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The rewards of helping an early career fundraiser with their goals and development are amazing, says Samir Savant. So anyone thinking about mentoring should just go for it!

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Earlier this year, before coronavirus had us on lockdown, I visited the excellent Troy exhibition at the British Museum and was reminded how many things in today’s society have been adapted from the Ancient Greeks. Specifically from the Trojan context, the ‘Achilles heel’ or the famous wooden horse, but more generally, democracy, our alphabet – and mentoring. The word itself is derived from the character Mentor in Homer’s The Odyssey who was both friend and guide to Odysseus and was entrusted with the care of the hero’s son Telemachus. Today the word has evolved to mean an experienced and trusted advisor.

Mentoring is a fundamental form of human development where one person invests time, energy and personal know-how in assisting the growth and ability of another person. A mentor usually shares with a mentee information about his or her own professional experience, as well as providing guidance, motivation and emotional support. And even during these times of social distancing, a mentor can be there with concrete and practical advice, such as help with exploring career paths, setting achievable and smart goals, introductions to contacts who might prove useful, and identifying appropriate resources, such as good reading material or training courses.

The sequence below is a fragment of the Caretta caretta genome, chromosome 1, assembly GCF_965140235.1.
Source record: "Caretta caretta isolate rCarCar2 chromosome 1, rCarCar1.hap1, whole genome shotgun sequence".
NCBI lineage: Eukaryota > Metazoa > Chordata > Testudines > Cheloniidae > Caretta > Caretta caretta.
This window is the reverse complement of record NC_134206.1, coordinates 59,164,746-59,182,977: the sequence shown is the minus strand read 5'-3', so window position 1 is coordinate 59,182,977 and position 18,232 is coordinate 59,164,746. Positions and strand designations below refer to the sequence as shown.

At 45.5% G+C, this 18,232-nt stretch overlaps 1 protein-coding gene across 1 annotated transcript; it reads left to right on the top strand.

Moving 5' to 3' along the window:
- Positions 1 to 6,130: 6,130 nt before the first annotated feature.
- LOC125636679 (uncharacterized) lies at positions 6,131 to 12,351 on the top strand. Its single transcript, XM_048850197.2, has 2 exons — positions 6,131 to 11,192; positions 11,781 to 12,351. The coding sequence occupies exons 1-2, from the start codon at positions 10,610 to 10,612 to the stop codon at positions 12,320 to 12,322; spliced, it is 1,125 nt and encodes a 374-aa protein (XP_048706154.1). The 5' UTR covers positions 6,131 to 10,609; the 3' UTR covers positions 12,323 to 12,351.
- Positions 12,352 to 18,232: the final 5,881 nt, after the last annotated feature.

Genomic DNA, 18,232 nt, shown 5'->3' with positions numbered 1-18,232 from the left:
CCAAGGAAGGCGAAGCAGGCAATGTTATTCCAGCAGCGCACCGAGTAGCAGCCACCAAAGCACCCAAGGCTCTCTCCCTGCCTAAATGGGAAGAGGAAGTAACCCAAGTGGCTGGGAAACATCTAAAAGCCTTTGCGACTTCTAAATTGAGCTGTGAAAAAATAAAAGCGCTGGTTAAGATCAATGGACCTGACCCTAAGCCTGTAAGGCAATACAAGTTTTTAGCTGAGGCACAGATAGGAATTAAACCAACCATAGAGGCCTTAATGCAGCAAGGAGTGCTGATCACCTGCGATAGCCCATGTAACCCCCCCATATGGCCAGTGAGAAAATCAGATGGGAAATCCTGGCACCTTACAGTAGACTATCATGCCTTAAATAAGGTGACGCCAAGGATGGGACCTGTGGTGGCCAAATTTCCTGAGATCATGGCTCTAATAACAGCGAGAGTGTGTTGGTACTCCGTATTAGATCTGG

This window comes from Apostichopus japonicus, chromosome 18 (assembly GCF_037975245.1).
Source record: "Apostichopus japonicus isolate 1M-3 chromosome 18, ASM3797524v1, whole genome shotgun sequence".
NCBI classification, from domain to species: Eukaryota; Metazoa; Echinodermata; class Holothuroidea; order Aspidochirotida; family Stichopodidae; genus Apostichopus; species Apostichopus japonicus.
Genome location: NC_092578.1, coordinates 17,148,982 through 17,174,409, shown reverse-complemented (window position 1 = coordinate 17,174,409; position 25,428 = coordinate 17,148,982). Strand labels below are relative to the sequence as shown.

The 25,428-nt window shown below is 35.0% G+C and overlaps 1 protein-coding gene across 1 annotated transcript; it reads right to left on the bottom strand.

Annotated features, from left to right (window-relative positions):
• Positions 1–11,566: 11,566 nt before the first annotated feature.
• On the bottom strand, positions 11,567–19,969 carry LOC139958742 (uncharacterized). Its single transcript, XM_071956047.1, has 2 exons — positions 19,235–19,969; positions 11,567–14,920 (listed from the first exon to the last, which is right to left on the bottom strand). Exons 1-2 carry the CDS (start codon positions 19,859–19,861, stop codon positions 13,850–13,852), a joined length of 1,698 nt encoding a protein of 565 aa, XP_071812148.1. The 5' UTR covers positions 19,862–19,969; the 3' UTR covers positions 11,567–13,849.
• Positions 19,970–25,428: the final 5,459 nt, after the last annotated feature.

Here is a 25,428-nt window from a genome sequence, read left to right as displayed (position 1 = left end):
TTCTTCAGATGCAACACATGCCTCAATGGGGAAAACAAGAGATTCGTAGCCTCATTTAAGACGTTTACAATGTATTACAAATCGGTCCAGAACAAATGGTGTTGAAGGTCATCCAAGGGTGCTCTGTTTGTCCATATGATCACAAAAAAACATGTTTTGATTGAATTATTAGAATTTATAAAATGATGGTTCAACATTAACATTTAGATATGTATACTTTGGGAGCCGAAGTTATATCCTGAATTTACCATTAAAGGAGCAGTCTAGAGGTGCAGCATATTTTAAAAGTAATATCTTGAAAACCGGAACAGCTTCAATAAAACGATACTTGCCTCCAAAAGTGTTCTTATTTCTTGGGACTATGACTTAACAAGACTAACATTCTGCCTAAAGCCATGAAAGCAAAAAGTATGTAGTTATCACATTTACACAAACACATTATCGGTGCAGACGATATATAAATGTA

During the coronavirus crisis, fundraisers are needed more than ever and their professional development must continue to grow.

Benefits all round

I am the mentoring lead on the executive committee of the Institute of Fundraising’s Cultural Sector Network and we are currently recruiting mentors to start later this year as part of our completely online programme. I do encourage experienced fundraisers working in arts and heritage to apply.

There are important benefits that we can all enjoy.

1.    You’re giving something back to our cultural community

I have been lucky to have been mentored by some great people throughout my career and have experienced the benefit of the wisdom of someone more established in their career than me, who was able to support me and help me put things into perspective. So, in turn when I became more established in my career and had some management experience under my belt, I felt the urge to give back and became a mentor myself, volunteering my services through various schemes. When Martin Kaufman and I established the Cultural Sector Network, the Institute of Fundraising’s volunteer-led special interest group for fundraisers working in arts and heritage, I was keen that mentoring should become an integral part of our work. I am proud that we now have a fully formed programme which has been running for the past three years, in partnership with Young Arts Fundraisers, and latterly with support from RAISE, funded by Arts Council, England.

2.    It’s hugely rewarding to watch people grow

It has been a tremendous privilege to mentor a range of talented, passionate and committed individuals, all of whom have been in the early stages of their fundraising careers, and very fulfilling to see at first-hand how their confidence has grown and their ambitions have become more clearly articulated. I have been impressed by their drive and resilience, and have no doubt that they will be a great asset to the cultural organisations they work for. I hope to have helped them in my small way, as I have certainly learned a lot from them, including several excellent fundraising tips!